According to the Administrative Office of the U.S. Courts website, a state court does not necessarily have jurisdiction over all occupants of the state. The two types of courts in the United States are federal courts and state courts, and jurisdiction depends on the type of case being heard.Know More
The Administrative Office of the U.S. Courts writes that state courts typically hear most criminal cases, probate cases, contract cases, tort cases and family law cases. State courts are the final authority on state law and state constitution, but their interpretation of federal law or the U.S. Constitution may be appealed to the U.S. Supreme Court.
USLegal states that federal courts have exclusive jurisdiction over certain areas. These areas include suits between states, cases involving high-ranking public figures, federal crimes, bankruptcy, patent laws, admiralty, antitrust, securities and any other cases that have been specifically designated by a federal law. One of the areas in which state courts and federal courts may both have jurisdiction is a diversity of citizenship case. Diversity of citizenship refers to a situation when the parties of the case are from different states. When the amount of the suit is under $75,000, the case must be heard by a state court. However, if the amount is over $75,000, the case may be heard by a federal court if the defendant makes a request.Learn more about Law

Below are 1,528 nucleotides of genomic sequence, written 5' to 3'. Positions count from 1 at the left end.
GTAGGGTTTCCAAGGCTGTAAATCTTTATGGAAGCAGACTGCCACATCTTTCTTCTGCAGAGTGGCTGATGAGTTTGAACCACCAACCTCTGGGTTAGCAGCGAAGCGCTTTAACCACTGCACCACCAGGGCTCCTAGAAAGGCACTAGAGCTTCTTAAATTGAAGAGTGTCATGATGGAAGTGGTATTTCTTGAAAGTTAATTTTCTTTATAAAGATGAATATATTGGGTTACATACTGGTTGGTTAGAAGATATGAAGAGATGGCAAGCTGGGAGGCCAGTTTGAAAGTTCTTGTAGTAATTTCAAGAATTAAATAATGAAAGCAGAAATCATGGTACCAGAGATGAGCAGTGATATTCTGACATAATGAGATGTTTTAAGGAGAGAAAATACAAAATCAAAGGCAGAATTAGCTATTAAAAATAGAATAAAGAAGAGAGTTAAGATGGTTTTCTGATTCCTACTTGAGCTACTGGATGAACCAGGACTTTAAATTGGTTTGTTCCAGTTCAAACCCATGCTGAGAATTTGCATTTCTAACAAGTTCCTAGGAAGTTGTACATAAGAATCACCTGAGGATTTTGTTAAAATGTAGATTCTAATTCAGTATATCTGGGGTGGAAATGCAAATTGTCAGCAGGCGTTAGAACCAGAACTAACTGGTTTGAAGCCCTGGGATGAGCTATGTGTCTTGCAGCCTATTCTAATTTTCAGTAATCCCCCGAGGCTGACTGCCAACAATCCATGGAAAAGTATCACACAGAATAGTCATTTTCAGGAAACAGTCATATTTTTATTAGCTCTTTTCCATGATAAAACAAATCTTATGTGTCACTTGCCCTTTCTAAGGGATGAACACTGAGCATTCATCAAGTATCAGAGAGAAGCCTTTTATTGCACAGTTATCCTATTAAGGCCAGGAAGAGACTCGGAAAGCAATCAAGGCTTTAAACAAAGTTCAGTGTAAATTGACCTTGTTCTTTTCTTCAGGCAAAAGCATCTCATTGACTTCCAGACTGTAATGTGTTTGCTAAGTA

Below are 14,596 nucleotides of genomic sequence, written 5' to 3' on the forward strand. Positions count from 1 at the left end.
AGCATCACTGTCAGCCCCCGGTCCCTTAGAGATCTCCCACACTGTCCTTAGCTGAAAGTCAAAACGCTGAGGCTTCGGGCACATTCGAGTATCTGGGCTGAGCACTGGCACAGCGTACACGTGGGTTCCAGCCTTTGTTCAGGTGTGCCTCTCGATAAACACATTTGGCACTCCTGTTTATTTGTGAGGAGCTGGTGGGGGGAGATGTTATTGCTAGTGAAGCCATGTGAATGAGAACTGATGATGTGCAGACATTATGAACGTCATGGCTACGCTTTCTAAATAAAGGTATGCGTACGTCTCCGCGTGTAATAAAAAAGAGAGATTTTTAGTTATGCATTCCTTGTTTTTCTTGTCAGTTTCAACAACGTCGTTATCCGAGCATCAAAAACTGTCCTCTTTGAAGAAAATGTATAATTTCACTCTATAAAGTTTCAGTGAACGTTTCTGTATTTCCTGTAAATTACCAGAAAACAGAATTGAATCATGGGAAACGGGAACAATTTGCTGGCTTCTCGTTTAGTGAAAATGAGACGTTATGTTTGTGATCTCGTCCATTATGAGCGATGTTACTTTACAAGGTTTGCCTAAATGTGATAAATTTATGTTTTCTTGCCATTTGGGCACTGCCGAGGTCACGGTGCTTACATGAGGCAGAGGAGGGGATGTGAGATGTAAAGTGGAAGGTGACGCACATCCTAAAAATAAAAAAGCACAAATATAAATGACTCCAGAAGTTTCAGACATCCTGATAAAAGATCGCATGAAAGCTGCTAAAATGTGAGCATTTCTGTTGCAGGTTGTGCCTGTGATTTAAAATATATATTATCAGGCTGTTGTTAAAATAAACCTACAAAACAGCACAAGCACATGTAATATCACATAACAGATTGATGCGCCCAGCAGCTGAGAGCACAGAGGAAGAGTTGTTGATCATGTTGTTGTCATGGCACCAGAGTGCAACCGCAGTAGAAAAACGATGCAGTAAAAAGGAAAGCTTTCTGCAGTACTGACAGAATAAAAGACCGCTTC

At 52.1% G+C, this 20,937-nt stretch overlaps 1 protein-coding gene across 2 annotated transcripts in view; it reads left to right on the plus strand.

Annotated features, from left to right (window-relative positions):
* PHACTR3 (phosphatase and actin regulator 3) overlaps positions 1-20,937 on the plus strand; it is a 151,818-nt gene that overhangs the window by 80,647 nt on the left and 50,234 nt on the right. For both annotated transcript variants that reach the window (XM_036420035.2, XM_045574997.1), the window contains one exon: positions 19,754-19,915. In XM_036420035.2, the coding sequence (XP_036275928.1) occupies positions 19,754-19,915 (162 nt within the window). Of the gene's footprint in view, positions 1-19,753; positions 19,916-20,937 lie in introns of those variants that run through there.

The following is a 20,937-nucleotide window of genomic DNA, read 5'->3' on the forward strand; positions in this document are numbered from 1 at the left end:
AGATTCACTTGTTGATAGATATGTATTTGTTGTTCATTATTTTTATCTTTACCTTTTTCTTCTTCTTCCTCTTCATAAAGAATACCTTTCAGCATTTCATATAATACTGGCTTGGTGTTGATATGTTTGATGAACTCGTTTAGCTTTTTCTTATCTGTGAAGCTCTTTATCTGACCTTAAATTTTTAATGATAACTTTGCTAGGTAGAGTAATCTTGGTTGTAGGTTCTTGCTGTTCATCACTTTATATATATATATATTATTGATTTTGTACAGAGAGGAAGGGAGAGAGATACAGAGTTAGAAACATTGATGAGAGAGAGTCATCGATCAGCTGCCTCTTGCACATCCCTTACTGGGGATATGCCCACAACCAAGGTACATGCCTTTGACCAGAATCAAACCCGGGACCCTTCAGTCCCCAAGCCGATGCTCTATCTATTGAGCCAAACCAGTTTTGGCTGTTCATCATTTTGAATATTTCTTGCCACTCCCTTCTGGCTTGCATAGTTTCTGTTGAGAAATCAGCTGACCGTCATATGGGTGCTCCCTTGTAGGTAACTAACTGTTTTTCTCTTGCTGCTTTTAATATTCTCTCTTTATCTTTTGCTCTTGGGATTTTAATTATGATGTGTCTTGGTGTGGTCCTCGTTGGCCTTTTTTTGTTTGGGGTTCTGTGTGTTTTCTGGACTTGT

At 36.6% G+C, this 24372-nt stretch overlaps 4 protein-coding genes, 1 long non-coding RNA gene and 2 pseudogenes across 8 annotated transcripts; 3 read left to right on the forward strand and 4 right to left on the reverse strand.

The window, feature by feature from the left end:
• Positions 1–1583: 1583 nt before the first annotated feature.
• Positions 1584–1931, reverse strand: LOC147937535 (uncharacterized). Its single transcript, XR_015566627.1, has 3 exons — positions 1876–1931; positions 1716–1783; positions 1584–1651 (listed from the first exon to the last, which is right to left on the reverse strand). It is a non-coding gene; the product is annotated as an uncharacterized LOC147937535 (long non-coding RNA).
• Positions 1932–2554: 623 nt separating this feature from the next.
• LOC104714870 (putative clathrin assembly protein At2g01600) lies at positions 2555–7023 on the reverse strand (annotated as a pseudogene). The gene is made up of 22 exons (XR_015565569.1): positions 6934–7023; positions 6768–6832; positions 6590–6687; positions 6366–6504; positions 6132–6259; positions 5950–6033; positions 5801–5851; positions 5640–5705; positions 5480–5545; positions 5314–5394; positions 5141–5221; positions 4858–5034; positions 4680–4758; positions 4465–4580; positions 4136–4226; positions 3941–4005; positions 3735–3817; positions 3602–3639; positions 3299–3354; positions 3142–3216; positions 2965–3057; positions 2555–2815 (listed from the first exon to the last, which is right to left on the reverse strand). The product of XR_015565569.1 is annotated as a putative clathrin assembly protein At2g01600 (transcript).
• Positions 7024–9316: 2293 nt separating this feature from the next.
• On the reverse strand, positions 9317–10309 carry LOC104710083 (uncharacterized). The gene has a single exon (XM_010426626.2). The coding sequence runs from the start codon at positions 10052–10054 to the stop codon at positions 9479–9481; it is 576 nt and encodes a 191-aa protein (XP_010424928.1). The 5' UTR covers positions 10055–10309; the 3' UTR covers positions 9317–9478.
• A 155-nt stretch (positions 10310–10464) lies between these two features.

The ability to change court dates depends on the rules of the jurisdiction that the court is held in. Many times, a court date can be changed if one of the lawyers is unavailable or if there is some type of pending emergency with someone involved in the case.Full Answer >
The number of people on a jury depends on the jurisdiction of the court. The federal court system and the individual state courts determine how many jury members sit for criminal and civil cases.Full Answer >
Finding a court date involves finding the jurisdiction of a case, finding the case number and looking it up online. Failing to appear in court on the scheduled date may lead one to lose the case, pay a fine or even get arrested.Full Answer >
Steps to vacate a default judgment include preparing and filing a motion to vacate, and filing the motion with the court of jurisdiction, explains Credit Info Center. The defendant must become familiar with the legal terms of his state in order to properly prepare and file the motion.Full Answer >